My friend’s high school-aged daughter volunteers every week in Chicago at the Shirley Ryan Ability Lab. There she gains invaluable experience working with individuals who suffer from physical limitations brought upon by a spinal cord injury, stroke, amputation or some sort of traumatic brain injury. She will play card and board games, for instance, to help patients work on memory and fine motor skills. These tasks, once routine, now require intense mental effort and energy. Continue reading
I love fishing. It’s a chance to relax, be in nature and enjoy a little peace and serenity. The best part, though, is the excitement of setting the hook on a really big fish. That’s the beginning of an enjoyable struggle whose outcome is always uncertain.
Usually the hardest part is setting the hook just right.
In teaching we often feel like we are fishing without a hook, trying every strategy we can to get kids excited, asking questions and taking learning seriously. Despite our noble efforts, we fall short many times. It’s usually not that our lesson was poorly conceived as a whole; it’s that we never got started in the right direction and so things just sort of… fizzled out.
If we can’t set the hook, especially in a class driven by Big Questions, then students quickly lose interest and usually we can’t get them back.
So what is the best way to set that hook?
Bring in a little philosophy.
“I think, therefore I’m right.” Whether it’s defending a position on gun control, angling for a better grade in class or arguing about musical tastes in the lunchroom, many students tend to think that thinking about and believing in something are sufficient grounds for the truth of that something. Often, adults are no better. The whole idea of actually having strong reasons behind beliefs is noble in the abstract but requires mountains of patience and work to actually put into action. Thus, when faced with the agonizing choice, many of us stick to our hard and fast opinions rather than embrace the grueling work to justify those opinions with careful reasoning. Continue reading
This post extends last week’s debrief of ideas from the sschat “Teaching Teachers and Students to Ask Big Questions,” held on April 2, 2018. Short commentary follows each comment with links to past blog posts relevant to the idea shared.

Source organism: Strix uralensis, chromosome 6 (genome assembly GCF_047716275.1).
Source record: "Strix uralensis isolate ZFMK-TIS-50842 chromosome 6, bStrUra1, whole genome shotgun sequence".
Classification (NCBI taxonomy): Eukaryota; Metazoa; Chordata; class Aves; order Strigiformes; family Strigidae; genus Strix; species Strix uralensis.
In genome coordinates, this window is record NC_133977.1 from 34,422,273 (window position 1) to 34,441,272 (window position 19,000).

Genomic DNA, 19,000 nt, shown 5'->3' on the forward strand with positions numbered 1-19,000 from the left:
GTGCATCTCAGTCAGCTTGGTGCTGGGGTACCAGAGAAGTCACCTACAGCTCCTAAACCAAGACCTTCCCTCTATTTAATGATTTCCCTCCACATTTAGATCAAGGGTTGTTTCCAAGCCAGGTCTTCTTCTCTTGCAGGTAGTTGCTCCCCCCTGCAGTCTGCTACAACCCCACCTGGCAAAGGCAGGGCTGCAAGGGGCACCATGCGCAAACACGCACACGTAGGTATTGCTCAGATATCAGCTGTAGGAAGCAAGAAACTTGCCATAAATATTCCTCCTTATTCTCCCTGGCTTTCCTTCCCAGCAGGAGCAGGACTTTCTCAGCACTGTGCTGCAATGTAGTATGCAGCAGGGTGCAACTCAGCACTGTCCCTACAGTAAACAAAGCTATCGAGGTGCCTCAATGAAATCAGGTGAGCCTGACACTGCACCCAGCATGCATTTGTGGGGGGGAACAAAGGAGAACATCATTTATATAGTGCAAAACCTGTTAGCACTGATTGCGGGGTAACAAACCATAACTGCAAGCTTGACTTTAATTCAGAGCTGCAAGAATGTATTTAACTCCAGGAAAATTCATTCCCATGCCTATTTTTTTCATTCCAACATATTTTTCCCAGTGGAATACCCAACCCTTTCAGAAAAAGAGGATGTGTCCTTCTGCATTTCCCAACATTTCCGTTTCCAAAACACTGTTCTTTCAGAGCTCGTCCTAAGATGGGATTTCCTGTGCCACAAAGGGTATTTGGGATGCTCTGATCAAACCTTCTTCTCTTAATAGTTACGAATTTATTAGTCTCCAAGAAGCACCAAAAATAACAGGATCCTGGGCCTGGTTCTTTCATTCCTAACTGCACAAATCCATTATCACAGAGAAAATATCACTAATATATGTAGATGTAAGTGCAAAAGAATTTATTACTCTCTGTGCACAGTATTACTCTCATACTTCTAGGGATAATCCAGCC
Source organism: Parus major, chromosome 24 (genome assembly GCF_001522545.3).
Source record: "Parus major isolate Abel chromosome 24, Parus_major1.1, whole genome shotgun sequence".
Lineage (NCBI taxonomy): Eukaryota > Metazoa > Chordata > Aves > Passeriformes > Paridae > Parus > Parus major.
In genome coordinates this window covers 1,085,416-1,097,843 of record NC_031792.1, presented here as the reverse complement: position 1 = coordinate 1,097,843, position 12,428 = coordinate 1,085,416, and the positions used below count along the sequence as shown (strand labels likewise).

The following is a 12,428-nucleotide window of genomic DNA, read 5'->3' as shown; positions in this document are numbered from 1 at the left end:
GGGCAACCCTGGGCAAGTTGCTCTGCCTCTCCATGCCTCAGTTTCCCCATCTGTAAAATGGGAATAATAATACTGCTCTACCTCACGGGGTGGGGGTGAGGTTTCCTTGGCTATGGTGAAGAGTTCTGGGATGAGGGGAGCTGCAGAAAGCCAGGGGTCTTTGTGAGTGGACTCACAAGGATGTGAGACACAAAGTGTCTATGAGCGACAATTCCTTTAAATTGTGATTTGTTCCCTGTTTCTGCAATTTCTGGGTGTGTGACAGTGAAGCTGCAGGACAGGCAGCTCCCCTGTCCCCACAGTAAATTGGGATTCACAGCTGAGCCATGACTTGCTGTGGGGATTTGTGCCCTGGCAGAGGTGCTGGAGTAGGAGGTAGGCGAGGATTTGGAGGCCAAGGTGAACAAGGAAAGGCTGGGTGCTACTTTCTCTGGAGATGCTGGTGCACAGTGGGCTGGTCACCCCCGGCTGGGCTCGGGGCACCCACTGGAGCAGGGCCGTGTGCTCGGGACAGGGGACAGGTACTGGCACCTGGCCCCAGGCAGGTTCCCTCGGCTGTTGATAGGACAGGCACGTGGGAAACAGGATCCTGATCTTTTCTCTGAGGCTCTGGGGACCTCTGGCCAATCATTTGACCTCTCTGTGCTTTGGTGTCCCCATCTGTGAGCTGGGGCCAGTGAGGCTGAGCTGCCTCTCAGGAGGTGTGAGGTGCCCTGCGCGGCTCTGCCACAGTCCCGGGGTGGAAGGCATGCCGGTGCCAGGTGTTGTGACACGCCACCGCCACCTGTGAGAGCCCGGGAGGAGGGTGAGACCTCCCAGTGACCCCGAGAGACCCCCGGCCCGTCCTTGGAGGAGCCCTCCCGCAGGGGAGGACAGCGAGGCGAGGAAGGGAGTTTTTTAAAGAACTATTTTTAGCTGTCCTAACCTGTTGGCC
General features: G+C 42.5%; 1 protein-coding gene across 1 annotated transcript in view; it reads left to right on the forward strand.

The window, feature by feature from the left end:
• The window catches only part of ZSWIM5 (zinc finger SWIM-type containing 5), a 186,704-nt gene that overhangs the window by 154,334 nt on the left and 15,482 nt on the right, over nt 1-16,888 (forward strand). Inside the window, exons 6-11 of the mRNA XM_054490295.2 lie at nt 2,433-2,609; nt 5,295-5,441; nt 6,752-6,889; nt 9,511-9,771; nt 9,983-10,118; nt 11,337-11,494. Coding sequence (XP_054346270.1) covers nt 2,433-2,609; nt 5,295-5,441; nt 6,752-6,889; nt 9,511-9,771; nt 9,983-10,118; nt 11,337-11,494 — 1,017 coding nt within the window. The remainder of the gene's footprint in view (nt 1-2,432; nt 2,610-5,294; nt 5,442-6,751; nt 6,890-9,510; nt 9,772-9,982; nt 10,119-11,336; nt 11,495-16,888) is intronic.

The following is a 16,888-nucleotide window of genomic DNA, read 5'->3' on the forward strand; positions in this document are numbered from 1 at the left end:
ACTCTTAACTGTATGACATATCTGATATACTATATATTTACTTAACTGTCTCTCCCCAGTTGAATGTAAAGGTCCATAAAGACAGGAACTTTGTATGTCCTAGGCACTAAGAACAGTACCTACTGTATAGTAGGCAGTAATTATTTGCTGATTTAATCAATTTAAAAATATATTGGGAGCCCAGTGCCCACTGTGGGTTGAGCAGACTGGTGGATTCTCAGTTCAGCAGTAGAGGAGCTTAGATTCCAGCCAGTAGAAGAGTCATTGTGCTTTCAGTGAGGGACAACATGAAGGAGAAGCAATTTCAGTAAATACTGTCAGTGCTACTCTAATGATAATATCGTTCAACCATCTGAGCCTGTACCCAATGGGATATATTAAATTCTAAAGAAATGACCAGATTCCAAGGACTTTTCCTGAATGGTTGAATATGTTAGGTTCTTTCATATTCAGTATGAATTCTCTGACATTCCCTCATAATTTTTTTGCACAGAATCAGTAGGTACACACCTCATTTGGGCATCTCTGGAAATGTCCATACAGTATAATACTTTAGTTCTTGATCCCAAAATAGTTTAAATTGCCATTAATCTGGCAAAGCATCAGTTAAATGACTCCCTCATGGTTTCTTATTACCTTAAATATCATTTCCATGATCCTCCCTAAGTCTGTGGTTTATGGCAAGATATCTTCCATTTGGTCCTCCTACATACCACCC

Thanks again to all who participated! The next chat is Creating Podcasts with Your Students #sschat April 9, 2018 at 7:00 pm – 8:00 pm Hosted by @listenwiselearn Continue reading
On Monday, April 2nd the sschat community discussed the importance of teachers and students asking questions to guide instruction and learning. Since so many great ideas were shared, it seemed fitting to slow down and debrief some of the ideas in more depth, and acknowledge people in the process. The list below is just a small sampling of tweets yet it paints an authentic portrait of the types of conversations which unfolded.
I’ve also provided some of my own commentary with links to previous blog posts which expand upon the idea in a meaningful way.
Thanks to all who participated! More coming soon. Continue reading
Over the years I’ve noticed something about professional development. Whenever a new teaching strategy is introduced, there tends to be a focus on the many benefits of the strategy but little consideration of what must be given up to enjoy those benefits. This is unfortunate because assessing the costs of a strategy alongside its promised benefits is the only way to make a smart decision as to whether it is worthy of adoption.
So let’s not make the same mistake with the Big Questions approach to teaching.
We ended last week’s post with a question: What are the overriding benefits of using the Big Question approach that justify the costs?
Here we go. Continue reading
The Senate Judiciary Committee Simulation is over. All in all, students did a really stellar job debating the pros and cons of the Concealed Carry Reciprocity Act from the perspective of members of the committee and special interest groups like the NRA, police chief associations and the United States Concealed Carry Association, all of which gave passionate testimony to the committee. I could have done a better job preparing the committee members to integrate knowledge of their states’ demographics into the questions they posed to the special interest groups. Continue reading